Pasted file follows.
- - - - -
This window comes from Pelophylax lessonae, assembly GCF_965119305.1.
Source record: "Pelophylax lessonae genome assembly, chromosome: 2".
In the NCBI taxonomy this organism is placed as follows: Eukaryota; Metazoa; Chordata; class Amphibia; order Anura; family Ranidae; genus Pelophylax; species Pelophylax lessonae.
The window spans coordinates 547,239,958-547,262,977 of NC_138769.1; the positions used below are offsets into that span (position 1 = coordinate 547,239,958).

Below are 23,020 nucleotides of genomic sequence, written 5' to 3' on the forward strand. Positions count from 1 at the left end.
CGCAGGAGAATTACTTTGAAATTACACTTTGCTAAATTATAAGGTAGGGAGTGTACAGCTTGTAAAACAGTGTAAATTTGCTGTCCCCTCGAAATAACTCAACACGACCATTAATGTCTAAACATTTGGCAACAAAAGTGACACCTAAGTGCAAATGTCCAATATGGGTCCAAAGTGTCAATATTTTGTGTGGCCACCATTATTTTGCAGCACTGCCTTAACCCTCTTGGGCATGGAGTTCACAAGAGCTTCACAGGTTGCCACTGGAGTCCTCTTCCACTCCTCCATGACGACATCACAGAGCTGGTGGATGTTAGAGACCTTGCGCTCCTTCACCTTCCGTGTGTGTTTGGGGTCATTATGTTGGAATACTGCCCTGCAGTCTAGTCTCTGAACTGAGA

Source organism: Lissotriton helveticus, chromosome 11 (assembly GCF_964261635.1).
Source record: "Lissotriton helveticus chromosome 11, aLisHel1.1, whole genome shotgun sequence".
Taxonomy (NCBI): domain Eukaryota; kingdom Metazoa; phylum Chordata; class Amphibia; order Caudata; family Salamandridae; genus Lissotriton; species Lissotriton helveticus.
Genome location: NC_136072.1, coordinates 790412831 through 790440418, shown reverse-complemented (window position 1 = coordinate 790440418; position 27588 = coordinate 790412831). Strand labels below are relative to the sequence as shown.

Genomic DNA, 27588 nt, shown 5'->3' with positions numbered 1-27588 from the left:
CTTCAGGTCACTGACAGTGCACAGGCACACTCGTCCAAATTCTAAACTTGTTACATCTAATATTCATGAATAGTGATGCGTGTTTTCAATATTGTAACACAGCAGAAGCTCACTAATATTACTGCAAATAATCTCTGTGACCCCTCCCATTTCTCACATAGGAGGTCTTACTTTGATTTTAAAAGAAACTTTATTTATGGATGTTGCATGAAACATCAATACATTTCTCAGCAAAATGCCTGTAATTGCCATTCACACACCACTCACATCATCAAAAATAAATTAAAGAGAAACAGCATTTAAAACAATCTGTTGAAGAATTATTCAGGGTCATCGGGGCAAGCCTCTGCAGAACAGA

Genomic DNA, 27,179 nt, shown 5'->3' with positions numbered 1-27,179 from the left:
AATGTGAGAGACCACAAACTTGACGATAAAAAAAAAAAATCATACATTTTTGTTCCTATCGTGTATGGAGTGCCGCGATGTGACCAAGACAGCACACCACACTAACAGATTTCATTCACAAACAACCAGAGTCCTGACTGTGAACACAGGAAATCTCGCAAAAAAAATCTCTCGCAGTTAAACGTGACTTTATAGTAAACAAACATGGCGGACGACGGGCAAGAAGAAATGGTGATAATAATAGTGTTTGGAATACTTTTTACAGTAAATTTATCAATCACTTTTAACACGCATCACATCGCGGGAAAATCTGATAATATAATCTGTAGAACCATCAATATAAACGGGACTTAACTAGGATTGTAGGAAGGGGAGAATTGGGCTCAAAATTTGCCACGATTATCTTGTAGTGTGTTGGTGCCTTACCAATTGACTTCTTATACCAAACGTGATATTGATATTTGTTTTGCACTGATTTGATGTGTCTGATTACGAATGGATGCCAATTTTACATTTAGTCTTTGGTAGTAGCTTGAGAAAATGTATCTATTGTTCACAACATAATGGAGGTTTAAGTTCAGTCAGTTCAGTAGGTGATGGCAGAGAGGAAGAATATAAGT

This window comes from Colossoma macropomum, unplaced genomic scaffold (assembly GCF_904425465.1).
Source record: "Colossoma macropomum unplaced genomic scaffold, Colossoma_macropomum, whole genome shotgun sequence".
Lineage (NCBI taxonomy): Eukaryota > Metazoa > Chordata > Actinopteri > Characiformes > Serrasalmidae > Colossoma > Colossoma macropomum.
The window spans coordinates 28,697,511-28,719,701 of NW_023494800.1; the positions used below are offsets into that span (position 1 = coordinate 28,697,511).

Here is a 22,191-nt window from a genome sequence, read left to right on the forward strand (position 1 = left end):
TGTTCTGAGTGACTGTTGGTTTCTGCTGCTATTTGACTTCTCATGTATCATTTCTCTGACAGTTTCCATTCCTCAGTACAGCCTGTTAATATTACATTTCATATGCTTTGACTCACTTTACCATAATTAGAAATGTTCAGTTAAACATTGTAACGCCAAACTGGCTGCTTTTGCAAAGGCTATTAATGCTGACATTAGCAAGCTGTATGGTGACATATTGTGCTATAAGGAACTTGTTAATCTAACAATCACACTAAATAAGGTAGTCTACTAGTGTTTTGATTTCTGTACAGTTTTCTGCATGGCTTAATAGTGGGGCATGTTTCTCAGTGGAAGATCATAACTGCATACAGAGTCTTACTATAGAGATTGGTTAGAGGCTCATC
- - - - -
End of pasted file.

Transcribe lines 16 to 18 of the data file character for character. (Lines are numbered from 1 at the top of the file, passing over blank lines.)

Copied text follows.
Source record: "Colossoma macropomum unplaced genomic scaffold, Colossoma_macropomum, whole genome shotgun sequence".
Lineage (NCBI taxonomy): Eukaryota > Metazoa > Chordata > Actinopteri > Characiformes > Serrasalmidae > Colossoma > Colossoma macropomum.
The window spans coordinates 28,697,511-28,719,701 of NW_023494800.1; the positions used below are offsets into that span (position 1 = coordinate 28,697,511).